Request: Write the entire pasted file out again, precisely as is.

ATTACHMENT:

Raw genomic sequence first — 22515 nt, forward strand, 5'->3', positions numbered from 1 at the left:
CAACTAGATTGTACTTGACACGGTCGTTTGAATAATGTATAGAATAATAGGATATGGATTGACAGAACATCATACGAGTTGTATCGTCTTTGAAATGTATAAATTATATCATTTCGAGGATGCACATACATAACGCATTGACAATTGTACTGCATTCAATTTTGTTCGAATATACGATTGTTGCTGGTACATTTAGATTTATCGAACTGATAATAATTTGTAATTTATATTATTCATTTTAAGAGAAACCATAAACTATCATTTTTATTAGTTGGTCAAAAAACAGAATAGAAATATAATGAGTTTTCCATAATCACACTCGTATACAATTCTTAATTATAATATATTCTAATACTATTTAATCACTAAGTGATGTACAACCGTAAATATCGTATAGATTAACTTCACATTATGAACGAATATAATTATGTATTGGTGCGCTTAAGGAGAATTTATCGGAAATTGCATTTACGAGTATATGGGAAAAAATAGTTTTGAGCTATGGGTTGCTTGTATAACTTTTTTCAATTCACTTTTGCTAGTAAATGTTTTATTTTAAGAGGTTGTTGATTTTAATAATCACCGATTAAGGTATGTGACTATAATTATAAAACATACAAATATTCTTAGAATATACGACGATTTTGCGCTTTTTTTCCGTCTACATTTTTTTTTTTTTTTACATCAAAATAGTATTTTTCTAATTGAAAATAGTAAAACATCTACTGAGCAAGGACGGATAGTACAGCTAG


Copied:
Raw genomic sequence first — 22515 nt, forward strand, 5'->3', positions numbered from 1 at the left:
CAACTAGATTGTACTTGACACGGTCGTTTGAATAATGTATAGAATAATAGGATATGGATTGACAGAACATCATACGAGTTGTATCGTCTTTGAAATGTATAAATTATATCATTTCGAGGATGCACATACATAACGCATTGACAATTGTACTGCATTCAATTTTGTTCGAATATACGATTGTTGCTGGTACATTTAGATTTATCGAACTGATAATAATTTGTAATTTATATTATTCATTTTAAGAGAAACCATAAACTATCATTTTTATTAGTTGGTCAAAAAACAGAATAGAAATATAATGAGTTTTCCATAATCACACTCGTATACAATTCTTAATTATAATATATTCTAATACTATTTAATCACTAAGTGATGTACAACCGTAAATATCGTATAGATTAACTTCACATTATGAACGAATATAATTATGTATTGGTGCGCTTAAGGAGAATTTATCGGAAATTGCATTTACGAGTATATGGGAAAAAATAGTTTTGAGCTATGGGTTGCTTGTATAACTTTTTTCAATTCACTTTTGCTAGTAAATGTTTTATTTTAAGAGGTTGTTGATTTTAATAATCACCGATTAAGGTATGTGACTATAATTATAAAACATACAAATATTCTTAGAATATACGACGATTTTGCGCTTTTTTTCCGTCTACATTTTTTTTTTTTTTTACATCAAAATAGTATTTTTCTAATTGAAAATAGTAAAACATCTACTGAGCAAGGACGGATAGTACAGCTAG